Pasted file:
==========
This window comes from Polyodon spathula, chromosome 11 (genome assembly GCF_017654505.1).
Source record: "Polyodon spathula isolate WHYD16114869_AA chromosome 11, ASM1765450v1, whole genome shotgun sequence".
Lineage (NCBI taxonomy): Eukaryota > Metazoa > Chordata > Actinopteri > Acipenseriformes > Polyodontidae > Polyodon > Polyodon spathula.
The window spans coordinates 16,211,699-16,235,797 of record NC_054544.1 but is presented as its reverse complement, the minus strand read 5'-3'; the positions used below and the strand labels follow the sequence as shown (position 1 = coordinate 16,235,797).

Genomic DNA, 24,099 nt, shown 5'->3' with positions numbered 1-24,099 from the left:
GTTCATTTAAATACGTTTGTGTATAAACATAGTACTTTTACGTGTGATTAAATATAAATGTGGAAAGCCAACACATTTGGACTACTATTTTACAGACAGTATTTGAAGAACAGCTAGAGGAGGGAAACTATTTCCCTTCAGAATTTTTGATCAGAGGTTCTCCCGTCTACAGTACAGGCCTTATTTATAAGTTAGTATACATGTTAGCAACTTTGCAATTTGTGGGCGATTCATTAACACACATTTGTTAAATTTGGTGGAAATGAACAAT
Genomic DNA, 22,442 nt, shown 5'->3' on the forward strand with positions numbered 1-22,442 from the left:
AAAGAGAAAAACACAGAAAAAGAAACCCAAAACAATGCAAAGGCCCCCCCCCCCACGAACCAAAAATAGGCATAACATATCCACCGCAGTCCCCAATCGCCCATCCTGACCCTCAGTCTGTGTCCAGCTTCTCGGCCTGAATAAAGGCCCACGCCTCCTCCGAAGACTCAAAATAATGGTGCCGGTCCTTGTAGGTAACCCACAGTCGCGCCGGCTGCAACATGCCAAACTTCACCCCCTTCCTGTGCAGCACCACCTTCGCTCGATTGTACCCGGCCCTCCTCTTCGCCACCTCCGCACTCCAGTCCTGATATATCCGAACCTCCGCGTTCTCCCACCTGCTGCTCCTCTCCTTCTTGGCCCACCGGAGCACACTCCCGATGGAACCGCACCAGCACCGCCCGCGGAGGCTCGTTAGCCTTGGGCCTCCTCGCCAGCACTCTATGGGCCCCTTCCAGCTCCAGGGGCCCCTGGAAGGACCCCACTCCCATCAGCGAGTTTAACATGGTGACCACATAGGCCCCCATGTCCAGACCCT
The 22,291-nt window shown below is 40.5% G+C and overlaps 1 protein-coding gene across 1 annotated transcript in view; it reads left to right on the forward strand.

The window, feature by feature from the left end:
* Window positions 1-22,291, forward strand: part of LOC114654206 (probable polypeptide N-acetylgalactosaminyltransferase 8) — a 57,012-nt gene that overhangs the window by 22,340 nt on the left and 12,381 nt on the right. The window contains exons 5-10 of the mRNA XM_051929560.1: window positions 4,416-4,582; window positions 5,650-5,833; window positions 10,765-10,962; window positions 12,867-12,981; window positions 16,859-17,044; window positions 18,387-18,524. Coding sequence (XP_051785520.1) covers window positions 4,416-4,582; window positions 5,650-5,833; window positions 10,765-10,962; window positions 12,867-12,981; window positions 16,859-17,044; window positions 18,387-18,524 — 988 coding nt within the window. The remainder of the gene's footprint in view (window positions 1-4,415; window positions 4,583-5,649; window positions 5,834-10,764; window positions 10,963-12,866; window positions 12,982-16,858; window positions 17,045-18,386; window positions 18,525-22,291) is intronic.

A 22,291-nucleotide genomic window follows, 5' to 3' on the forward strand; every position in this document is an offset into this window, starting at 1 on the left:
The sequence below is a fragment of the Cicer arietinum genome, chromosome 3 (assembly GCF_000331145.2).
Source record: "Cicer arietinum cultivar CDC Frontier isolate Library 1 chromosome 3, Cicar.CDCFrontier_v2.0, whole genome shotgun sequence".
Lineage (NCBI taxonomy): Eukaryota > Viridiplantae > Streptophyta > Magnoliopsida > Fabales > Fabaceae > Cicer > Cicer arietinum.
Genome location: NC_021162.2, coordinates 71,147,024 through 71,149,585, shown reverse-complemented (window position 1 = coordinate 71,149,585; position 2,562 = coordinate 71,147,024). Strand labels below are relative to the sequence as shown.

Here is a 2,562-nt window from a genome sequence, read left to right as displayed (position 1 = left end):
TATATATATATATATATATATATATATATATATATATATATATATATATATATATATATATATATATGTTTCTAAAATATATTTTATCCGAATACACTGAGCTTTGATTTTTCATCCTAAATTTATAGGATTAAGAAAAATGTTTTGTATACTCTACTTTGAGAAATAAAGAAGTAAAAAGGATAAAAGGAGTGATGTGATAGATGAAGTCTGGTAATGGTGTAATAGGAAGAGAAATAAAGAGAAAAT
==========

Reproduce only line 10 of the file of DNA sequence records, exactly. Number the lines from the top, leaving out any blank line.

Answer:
The window, feature by feature from the left end: